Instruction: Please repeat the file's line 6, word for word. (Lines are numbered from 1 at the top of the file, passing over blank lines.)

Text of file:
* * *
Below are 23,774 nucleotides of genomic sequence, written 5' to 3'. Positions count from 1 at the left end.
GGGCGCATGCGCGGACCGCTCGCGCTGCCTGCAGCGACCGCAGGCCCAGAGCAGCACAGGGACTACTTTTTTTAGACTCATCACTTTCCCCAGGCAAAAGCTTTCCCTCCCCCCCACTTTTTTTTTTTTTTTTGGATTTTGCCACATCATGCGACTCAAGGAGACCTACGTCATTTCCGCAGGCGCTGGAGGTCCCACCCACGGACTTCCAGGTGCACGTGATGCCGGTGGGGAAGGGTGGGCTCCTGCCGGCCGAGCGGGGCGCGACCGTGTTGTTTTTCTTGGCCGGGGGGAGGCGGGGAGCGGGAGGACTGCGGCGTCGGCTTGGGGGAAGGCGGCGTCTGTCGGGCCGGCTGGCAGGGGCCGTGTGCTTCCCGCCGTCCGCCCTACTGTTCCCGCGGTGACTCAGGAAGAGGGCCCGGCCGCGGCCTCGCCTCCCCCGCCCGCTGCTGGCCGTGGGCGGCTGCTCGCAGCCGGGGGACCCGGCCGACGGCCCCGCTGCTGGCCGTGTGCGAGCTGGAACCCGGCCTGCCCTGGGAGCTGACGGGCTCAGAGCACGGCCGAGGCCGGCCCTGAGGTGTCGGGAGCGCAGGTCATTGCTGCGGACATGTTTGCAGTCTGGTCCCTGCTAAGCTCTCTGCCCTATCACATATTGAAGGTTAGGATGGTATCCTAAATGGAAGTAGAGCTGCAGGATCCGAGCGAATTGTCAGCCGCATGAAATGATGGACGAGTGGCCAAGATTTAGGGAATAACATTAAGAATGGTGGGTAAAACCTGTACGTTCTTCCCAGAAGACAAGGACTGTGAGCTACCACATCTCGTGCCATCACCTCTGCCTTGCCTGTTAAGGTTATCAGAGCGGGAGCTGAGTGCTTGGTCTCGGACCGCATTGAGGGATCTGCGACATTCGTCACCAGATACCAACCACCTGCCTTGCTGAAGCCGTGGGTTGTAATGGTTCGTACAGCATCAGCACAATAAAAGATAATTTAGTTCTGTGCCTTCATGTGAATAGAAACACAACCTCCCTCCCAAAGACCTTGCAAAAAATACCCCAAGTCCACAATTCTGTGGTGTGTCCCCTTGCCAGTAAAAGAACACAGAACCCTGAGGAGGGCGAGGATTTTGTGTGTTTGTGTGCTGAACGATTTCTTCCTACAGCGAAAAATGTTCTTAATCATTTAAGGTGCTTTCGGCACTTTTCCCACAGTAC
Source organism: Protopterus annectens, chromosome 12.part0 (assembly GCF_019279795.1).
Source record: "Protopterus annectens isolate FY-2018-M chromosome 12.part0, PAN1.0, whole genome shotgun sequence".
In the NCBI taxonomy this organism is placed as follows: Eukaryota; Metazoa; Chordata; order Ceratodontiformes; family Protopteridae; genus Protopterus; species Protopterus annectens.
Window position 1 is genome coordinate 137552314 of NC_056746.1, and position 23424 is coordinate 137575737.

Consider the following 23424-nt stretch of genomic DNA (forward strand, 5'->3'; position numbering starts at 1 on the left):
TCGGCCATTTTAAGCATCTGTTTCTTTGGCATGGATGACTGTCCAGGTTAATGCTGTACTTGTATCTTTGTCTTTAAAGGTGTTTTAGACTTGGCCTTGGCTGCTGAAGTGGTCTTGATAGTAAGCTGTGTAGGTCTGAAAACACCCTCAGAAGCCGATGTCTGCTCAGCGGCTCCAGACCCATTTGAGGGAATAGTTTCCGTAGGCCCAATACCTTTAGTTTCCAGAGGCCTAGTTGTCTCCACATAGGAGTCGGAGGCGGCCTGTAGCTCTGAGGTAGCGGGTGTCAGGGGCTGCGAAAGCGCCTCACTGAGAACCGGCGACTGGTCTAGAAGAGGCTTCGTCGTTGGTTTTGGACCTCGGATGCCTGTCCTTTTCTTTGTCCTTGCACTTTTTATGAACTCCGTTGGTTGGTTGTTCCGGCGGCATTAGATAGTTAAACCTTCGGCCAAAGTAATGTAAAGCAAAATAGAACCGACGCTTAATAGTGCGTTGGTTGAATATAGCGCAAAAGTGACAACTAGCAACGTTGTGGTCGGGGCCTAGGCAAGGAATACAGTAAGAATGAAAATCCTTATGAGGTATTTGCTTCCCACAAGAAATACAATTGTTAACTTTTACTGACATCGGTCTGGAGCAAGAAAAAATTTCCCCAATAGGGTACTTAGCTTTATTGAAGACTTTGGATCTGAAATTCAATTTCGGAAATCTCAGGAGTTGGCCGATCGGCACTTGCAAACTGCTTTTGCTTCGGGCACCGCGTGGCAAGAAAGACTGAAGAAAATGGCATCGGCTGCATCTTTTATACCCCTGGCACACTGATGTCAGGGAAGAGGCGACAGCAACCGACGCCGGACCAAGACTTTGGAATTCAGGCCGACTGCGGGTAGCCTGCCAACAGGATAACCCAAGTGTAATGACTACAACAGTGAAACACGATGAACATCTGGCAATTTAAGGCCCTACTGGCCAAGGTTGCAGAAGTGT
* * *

Window position 1 is genome coordinate 137552314 of NC_056746.1, and position 23424 is coordinate 137575737.